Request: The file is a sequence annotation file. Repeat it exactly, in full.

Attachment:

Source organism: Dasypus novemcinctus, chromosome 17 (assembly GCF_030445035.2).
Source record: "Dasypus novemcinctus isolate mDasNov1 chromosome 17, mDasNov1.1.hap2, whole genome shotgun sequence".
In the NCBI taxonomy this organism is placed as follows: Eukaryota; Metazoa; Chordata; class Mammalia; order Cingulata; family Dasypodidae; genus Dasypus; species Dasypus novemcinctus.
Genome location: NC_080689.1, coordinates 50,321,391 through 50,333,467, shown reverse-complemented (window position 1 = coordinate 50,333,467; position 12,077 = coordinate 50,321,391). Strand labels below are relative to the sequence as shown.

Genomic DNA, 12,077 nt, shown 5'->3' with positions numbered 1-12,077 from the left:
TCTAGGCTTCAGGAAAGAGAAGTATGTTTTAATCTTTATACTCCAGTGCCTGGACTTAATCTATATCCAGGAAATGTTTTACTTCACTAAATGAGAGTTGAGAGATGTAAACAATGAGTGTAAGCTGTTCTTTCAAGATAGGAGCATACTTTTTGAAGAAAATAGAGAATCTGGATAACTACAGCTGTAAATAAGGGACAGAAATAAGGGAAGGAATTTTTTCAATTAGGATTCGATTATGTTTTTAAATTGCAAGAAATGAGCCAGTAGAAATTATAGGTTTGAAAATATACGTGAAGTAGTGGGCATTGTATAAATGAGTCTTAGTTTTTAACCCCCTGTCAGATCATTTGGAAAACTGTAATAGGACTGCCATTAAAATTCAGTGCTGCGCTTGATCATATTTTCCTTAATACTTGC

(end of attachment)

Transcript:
Source organism: Dasypus novemcinctus, chromosome 17 (assembly GCF_030445035.2).
Source record: "Dasypus novemcinctus isolate mDasNov1 chromosome 17, mDasNov1.1.hap2, whole genome shotgun sequence".
In the NCBI taxonomy this organism is placed as follows: Eukaryota; Metazoa; Chordata; class Mammalia; order Cingulata; family Dasypodidae; genus Dasypus; species Dasypus novemcinctus.
Genome location: NC_080689.1, coordinates 50,321,391 through 50,333,467, shown reverse-complemented (window position 1 = coordinate 50,333,467; position 12,077 = coordinate 50,321,391). Strand labels below are relative to the sequence as shown.

Genomic DNA, 12,077 nt, shown 5'->3' with positions numbered 1-12,077 from the left:
TCTAGGCTTCAGGAAAGAGAAGTATGTTTTAATCTTTATACTCCAGTGCCTGGACTTAATCTATATCCAGGAAATGTTTTACTTCACTAAATGAGAGTTGAGAGATGTAAACAATGAGTGTAAGCTGTTCTTTCAAGATAGGAGCATACTTTTTGAAGAAAATAGAGAATCTGGATAACTACAGCTGTAAATAAGGGACAGAAATAAGGGAAGGAATTTTTTCAATTAGGATTCGATTATGTTTTTAAATTGCAAGAAATGAGCCAGTAGAAATTATAGGTTTGAAAATATACGTGAAGTAGTGGGCATTGTATAAATGAGTCTTAGTTTTTAACCCCCTGTCAGATCATTTGGAAAACTGTAATAGGACTGCCATTAAAATTCAGTGCTGCGCTTGATCATATTTTCCTTAATACTTGC